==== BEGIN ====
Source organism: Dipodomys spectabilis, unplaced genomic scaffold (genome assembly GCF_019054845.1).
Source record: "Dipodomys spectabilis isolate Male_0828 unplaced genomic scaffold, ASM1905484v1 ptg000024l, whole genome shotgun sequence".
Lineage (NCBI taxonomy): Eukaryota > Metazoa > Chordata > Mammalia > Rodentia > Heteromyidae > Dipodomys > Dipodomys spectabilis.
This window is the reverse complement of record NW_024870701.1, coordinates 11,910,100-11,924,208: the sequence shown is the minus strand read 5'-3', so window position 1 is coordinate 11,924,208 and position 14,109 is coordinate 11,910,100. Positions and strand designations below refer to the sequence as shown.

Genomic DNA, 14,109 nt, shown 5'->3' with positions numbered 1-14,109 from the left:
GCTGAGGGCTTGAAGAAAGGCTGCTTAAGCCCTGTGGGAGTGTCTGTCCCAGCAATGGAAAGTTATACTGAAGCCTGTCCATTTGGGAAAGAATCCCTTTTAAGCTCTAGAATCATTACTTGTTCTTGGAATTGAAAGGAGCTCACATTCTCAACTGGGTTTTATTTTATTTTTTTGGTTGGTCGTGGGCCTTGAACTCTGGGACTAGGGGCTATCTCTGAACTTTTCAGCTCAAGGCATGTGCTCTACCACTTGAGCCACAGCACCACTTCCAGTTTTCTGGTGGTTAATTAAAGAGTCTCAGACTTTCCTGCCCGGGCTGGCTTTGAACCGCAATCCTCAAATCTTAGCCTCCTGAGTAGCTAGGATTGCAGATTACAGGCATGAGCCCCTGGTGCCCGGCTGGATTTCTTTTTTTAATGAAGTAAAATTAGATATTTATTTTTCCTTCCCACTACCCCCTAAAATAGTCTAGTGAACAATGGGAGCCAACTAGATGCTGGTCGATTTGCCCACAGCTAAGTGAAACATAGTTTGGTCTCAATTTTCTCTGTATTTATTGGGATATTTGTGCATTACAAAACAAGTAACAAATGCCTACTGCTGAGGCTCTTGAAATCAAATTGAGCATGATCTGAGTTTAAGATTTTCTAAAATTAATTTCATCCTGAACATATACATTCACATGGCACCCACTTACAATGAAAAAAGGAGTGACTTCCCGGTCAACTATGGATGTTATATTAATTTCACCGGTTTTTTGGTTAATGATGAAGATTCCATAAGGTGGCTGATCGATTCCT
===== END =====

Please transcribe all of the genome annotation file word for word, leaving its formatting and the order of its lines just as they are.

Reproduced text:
Source organism: Dipodomys spectabilis, unplaced genomic scaffold (genome assembly GCF_019054845.1).
Source record: "Dipodomys spectabilis isolate Male_0828 unplaced genomic scaffold, ASM1905484v1 ptg000024l, whole genome shotgun sequence".
Lineage (NCBI taxonomy): Eukaryota > Metazoa > Chordata > Mammalia > Rodentia > Heteromyidae > Dipodomys > Dipodomys spectabilis.
This window is the reverse complement of record NW_024870701.1, coordinates 11,910,100-11,924,208: the sequence shown is the minus strand read 5'-3', so window position 1 is coordinate 11,924,208 and position 14,109 is coordinate 11,910,100. Positions and strand designations below refer to the sequence as shown.

Genomic DNA, 14,109 nt, shown 5'->3' with positions numbered 1-14,109 from the left:
GCTGAGGGCTTGAAGAAAGGCTGCTTAAGCCCTGTGGGAGTGTCTGTCCCAGCAATGGAAAGTTATACTGAAGCCTGTCCATTTGGGAAAGAATCCCTTTTAAGCTCTAGAATCATTACTTGTTCTTGGAATTGAAAGGAGCTCACATTCTCAACTGGGTTTTATTTTATTTTTTTGGTTGGTCGTGGGCCTTGAACTCTGGGACTAGGGGCTATCTCTGAACTTTTCAGCTCAAGGCATGTGCTCTACCACTTGAGCCACAGCACCACTTCCAGTTTTCTGGTGGTTAATTAAAGAGTCTCAGACTTTCCTGCCCGGGCTGGCTTTGAACCGCAATCCTCAAATCTTAGCCTCCTGAGTAGCTAGGATTGCAGATTACAGGCATGAGCCCCTGGTGCCCGGCTGGATTTCTTTTTTTAATGAAGTAAAATTAGATATTTATTTTTCCTTCCCACTACCCCCTAAAATAGTCTAGTGAACAATGGGAGCCAACTAGATGCTGGTCGATTTGCCCACAGCTAAGTGAAACATAGTTTGGTCTCAATTTTCTCTGTATTTATTGGGATATTTGTGCATTACAAAACAAGTAACAAATGCCTACTGCTGAGGCTCTTGAAATCAAATTGAGCATGATCTGAGTTTAAGATTTTCTAAAATTAATTTCATCCTGAACATATACATTCACATGGCACCCACTTACAATGAAAAAAGGAGTGACTTCCCGGTCAACTATGGATGTTATATTAATTTCACCGGTTTTTTGGTTAATGATGAAGATTCCATAAGGTGGCTGATCGATTCCT